February 11, 2016

House approves legislation to battle bullying in public schools

The House has sent the Senate legislation to have school districts add discrimination to anti-bullying policies.

Representative Sue Allen (photo courtesy; Tim Bommel, Missouri House Communications)

Representative Sue Allen (photo courtesy; Tim Bommel, Missouri House Communications)

The proposal sponsored by Representative Sue Allen (R-Town and Country) says those policies should bar bullying on school grounds, at school events and on school buses, and defines cyberbullying. It also lays out what should go into a policy and would require the State Board of Education to develop model policies by September 1.

The debate in recent years in the House has centered on whether an anti-bullying bill should specify who it protects by listing factors for discrimination: things like sexual orientation, race or religion.

Allen’s bill does not. She says a blanket approach means no children will be left out.

“I contend there is no specific profile or picture of any student, girl or boy, who is potentially a victim of bullying.”

Representative Mike Colona (D-St. Louis City) references an unrelated piece of legislation filed last year in the House in arguing that enumeration is needed.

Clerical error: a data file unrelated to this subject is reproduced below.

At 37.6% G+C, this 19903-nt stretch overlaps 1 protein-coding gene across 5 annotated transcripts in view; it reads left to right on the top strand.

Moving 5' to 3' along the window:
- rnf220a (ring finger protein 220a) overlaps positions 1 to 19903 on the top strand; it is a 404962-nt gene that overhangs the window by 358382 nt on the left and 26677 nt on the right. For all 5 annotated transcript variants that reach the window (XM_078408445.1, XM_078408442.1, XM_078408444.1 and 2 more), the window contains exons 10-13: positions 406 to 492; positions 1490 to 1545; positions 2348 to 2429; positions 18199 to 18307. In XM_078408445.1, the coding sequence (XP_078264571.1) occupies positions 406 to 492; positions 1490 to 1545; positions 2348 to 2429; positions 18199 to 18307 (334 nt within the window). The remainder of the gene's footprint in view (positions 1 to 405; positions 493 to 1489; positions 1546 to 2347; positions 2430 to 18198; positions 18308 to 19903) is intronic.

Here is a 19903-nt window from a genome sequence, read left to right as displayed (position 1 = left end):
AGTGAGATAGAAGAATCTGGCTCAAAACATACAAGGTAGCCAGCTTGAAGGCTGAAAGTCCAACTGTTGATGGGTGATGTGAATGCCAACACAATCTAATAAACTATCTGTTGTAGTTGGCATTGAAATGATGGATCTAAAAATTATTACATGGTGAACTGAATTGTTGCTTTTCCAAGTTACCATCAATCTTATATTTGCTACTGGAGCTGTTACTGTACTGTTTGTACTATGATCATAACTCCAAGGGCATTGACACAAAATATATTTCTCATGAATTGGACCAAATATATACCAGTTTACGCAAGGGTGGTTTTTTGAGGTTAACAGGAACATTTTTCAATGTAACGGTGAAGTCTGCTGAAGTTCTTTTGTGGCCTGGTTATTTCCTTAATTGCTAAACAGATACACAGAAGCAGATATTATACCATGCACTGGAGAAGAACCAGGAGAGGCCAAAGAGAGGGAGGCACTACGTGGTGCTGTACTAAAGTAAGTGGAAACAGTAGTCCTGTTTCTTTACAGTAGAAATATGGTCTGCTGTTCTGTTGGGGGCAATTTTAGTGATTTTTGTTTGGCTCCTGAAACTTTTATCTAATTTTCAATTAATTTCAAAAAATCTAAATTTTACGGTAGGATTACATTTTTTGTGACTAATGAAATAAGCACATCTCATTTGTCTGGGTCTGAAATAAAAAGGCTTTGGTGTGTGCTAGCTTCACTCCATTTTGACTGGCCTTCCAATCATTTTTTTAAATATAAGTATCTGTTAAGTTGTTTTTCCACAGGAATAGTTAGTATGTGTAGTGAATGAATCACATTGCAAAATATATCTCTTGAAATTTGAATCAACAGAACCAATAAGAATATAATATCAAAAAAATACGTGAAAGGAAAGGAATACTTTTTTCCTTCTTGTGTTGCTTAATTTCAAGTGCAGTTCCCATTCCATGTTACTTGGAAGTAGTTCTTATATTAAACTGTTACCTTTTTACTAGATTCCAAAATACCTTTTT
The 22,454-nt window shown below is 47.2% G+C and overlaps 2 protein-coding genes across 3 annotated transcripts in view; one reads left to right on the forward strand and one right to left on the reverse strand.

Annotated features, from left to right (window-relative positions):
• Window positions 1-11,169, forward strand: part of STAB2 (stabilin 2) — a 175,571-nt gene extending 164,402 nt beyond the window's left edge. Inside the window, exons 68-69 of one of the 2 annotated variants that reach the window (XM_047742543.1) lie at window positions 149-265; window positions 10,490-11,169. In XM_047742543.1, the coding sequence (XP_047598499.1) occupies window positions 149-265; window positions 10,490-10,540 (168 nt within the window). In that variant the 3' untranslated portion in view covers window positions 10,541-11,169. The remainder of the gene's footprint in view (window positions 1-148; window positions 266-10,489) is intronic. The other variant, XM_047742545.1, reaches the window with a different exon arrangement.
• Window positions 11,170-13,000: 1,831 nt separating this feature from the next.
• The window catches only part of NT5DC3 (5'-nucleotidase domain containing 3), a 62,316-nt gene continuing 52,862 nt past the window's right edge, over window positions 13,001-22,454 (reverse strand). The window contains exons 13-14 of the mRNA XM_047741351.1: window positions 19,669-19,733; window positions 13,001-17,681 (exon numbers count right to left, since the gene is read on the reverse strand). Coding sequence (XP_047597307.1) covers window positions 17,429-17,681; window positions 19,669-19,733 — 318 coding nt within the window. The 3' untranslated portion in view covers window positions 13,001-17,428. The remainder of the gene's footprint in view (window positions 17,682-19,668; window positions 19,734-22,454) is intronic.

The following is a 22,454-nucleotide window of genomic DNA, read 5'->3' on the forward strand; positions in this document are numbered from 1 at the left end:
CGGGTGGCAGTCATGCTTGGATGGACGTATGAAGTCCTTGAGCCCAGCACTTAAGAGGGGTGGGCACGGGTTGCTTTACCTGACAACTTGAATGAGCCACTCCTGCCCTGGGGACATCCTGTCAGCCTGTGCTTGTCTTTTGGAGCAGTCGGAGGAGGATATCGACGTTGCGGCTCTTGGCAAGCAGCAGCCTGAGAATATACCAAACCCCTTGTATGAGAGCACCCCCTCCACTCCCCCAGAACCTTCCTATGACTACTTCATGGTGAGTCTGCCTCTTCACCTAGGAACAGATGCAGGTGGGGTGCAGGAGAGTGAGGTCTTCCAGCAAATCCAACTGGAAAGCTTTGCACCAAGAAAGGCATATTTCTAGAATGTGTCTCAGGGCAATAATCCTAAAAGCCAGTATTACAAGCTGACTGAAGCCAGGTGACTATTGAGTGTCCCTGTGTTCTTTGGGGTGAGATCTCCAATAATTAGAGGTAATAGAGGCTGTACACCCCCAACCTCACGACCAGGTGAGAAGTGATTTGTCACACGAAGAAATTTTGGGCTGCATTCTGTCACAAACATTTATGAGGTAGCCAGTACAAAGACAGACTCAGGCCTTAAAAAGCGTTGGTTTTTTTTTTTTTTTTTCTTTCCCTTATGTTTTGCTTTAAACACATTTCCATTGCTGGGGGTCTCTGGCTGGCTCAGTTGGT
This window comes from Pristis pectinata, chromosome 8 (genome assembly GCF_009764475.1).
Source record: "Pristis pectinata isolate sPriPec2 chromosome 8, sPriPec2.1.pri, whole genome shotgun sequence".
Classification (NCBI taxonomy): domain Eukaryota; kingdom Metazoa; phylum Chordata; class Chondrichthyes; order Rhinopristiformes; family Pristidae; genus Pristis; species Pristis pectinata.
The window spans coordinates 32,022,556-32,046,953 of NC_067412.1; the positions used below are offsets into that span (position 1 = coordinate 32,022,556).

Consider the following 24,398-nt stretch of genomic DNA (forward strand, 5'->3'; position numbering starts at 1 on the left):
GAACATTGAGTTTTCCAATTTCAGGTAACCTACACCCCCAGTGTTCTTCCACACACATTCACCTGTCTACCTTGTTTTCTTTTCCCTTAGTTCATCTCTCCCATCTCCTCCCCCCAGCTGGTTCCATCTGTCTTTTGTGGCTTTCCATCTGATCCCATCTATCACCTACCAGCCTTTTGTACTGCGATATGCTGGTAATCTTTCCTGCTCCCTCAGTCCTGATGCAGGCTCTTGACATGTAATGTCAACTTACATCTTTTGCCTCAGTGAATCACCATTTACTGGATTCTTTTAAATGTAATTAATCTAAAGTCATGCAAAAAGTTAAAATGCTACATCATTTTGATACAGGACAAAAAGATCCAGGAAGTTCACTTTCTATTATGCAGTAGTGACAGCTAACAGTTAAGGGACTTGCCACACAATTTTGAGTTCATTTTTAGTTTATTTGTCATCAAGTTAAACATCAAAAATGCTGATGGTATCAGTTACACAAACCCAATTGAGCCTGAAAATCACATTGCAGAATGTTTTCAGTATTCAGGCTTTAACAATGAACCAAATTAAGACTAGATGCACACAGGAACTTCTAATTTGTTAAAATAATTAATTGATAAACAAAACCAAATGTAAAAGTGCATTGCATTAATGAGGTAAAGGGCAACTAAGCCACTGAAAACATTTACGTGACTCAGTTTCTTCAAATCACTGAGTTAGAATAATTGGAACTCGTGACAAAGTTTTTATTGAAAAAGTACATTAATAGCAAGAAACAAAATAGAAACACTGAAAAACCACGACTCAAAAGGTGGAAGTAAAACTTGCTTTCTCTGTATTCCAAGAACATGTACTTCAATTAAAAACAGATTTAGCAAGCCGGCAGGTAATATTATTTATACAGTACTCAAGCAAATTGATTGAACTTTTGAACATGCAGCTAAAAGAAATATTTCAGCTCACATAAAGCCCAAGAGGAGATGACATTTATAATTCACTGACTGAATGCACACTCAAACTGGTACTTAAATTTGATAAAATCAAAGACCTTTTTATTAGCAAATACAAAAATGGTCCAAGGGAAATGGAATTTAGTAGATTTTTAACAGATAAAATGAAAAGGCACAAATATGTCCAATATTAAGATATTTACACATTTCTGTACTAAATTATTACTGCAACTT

“Fifteen or twenty co-sponsors on a bill that says we can’t say ‘gay’ in school, and I’m supposed to trust school administrators to make sure that LGBT students aren’t bullied? It doesn’t fly. It doesn’t fly.”

Representative Margo McNeil (D-Florissant) says children would be made safer and better able to learn by a bill that includes specifics about who it protects.

“Because it fails to define who or what is considered bullying it leaves huge areas of gray. I maintain that murkiness is one reason why so many children are bullied because of their sexual orientation and religion.”

Representative Jeanie Lauer (R-Blue Springs) says attempting to list all possible factors for discrimination would surely miss some children who also need protection.

“If I see somebody hurting a child I’m going to be out there taking care of them and protecting them, and I don’t care if it falls in a category or not. That’s not the issue. The issue is that we’re supposed to be here protecting our children.”

The House voted 141-10 to send the proposal to the Senate.